Mahtook returned the favor by hitting a single to right field and scored Asdrubal Cabrera in the top of the fourth inning. The game was now tied.

Alec Shirkey of was there during the post-game interview with Red Sox manager John Farrell, discussing Rodriguez’s performance:

"“When he’s not had his best command, such as tonight, he’s still got premium stuff to get guys out, even in fastball counts […] He was behind in the count a lot tonight. When he got back in the strike zone, he wasn’t down the middle of the plate. Like I said, he found a way to get through it. He battled — 110 pitches through five innings is an extreme amount. He held his velocity through the entire outing for the five innings, but again, was able to get some key outs.”– John Farrell"

Those referred key outs were in each of the five innings, as many times Rodriguez would record the final out with men on base. Tampa would leave eight runners on while Rodriguez would find a way to get the Rays to pop out three times and ground out eight times. His night ended after the fifth, allowing three runs on six hits, four walks, and four strikeouts.

Before Rodriguez’s exit, in the top of the inning, De Aza drilled a single to right field to score Brock Holt and put the Red Sox starting pitcher in line for the win.

Jason Jaso said no to that in the top of the seventh, doubling into center field to score Butler and Mahtook off of Red Sox relief pitcher Junichi Tazawa. The only reason why Tazawa was in that position in the first place was because Robbie Ross, with two men out, hit Mahtook with a pitch and allowed the inning to continue. Ramirez was now in line for the win, 5-4.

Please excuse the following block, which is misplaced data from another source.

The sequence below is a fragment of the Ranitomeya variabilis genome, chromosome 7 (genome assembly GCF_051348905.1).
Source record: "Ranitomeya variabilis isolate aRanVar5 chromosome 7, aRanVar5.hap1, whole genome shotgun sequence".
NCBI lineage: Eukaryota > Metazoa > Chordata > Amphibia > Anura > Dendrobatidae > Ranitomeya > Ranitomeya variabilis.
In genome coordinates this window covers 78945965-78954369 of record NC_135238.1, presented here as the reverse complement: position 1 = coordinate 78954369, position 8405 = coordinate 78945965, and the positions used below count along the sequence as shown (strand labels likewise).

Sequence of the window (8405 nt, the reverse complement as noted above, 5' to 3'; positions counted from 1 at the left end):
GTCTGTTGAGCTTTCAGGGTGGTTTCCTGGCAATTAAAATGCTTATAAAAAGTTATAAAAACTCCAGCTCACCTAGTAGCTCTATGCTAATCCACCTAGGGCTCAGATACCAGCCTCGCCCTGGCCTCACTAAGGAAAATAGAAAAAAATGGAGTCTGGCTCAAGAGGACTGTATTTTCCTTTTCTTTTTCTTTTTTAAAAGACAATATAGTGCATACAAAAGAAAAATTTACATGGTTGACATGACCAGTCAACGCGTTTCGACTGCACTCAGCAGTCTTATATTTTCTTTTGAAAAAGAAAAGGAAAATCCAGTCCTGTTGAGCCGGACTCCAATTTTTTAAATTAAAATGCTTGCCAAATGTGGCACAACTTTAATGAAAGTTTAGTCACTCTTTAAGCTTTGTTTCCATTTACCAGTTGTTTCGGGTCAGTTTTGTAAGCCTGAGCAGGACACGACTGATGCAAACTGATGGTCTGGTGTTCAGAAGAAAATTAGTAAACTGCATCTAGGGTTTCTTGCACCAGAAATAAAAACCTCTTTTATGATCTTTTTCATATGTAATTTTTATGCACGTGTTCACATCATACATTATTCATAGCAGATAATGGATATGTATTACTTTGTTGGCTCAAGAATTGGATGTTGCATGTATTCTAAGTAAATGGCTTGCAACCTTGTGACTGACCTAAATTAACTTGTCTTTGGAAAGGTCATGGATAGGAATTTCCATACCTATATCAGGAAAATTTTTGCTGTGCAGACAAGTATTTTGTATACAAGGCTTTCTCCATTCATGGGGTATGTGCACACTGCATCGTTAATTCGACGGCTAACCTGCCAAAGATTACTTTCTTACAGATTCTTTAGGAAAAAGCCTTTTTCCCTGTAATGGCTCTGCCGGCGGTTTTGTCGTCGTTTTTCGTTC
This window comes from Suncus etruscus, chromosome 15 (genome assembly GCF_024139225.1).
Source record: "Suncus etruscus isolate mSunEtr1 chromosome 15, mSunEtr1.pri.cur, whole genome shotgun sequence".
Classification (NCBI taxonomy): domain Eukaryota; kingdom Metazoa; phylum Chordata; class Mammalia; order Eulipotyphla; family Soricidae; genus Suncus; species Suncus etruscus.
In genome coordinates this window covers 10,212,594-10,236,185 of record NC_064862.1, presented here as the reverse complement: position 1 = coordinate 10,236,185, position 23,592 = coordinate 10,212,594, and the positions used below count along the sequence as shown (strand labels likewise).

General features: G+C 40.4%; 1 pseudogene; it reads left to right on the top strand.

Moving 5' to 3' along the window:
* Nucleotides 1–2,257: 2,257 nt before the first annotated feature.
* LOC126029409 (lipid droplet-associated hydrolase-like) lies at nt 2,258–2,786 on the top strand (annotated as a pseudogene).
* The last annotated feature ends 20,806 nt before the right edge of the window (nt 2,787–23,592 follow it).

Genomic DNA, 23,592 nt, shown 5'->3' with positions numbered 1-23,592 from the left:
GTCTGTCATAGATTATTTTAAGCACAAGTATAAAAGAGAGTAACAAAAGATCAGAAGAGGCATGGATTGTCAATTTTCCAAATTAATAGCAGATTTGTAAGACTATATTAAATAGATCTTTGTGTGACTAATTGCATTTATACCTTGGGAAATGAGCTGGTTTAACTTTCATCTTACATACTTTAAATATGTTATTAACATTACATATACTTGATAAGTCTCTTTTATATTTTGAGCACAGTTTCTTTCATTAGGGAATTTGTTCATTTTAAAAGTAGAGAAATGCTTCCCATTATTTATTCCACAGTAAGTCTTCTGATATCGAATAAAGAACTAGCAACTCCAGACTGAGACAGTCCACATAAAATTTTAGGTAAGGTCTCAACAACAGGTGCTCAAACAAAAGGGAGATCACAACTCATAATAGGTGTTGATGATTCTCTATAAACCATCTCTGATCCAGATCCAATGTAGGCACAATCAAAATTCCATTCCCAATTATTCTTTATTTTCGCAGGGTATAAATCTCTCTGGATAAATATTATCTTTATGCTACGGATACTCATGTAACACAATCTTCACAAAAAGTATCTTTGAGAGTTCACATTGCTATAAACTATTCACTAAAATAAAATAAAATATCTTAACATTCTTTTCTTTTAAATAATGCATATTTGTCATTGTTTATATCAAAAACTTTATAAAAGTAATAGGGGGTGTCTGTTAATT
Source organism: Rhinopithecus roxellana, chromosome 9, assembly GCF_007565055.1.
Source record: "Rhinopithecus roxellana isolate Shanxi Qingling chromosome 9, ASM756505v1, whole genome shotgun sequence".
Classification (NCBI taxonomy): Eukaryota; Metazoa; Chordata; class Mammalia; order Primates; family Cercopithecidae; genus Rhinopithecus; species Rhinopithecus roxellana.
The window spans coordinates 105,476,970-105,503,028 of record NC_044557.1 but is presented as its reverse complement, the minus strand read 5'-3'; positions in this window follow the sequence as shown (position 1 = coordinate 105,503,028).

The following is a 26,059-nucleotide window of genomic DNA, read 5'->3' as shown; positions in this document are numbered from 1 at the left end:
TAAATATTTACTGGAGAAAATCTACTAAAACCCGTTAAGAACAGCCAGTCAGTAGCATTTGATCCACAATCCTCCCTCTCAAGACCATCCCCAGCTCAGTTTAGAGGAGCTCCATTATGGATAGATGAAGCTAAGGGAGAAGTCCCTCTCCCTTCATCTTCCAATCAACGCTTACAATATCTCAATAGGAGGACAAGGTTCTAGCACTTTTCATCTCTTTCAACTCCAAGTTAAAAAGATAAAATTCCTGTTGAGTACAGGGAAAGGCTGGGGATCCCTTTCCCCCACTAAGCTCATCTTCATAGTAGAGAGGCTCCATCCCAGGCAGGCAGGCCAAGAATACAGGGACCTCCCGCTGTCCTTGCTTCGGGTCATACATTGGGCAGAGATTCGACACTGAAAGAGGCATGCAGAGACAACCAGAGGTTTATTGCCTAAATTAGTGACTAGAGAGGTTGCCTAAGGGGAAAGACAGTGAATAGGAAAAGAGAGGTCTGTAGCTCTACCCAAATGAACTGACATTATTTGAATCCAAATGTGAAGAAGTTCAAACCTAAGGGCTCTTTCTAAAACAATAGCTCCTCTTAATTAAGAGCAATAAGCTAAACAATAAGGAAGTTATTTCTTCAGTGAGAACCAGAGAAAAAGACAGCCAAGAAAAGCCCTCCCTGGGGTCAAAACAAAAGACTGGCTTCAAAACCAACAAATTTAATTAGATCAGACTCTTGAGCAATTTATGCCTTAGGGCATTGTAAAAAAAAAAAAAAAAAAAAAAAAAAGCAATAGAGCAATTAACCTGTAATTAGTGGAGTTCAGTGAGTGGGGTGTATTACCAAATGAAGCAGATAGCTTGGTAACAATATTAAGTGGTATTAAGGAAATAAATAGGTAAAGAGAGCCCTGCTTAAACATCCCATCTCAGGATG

In the bottom of the seventh, the pinch hit that Jaso took and the pinch running by Kevin Kiermaier meant Tampa’s defense needed four substitutions as well as some pitching relief, having Jake McGee replace Ramirez. With two men out, McGee walked Ortiz and set the stage for Napoli. The ball that Napoli crushed likely would have went foul, but, possibly because of the wind, the ball stayed fair to the delight of Ortiz, with his arm in the air and a huge smile on his face. The Red Sox took back the lead, 6-5.

The crazy affair was capped off with Brandon Gomes replacing McGee in the bottom of the eighth and throwing a wild pitch that allowed Swihart to score from third base.

Koji Uehara came in the top of the ninth to mop up and record his 23rd save of the season. Tazawa took the win and McGee took the loss. A sloppy but exciting game.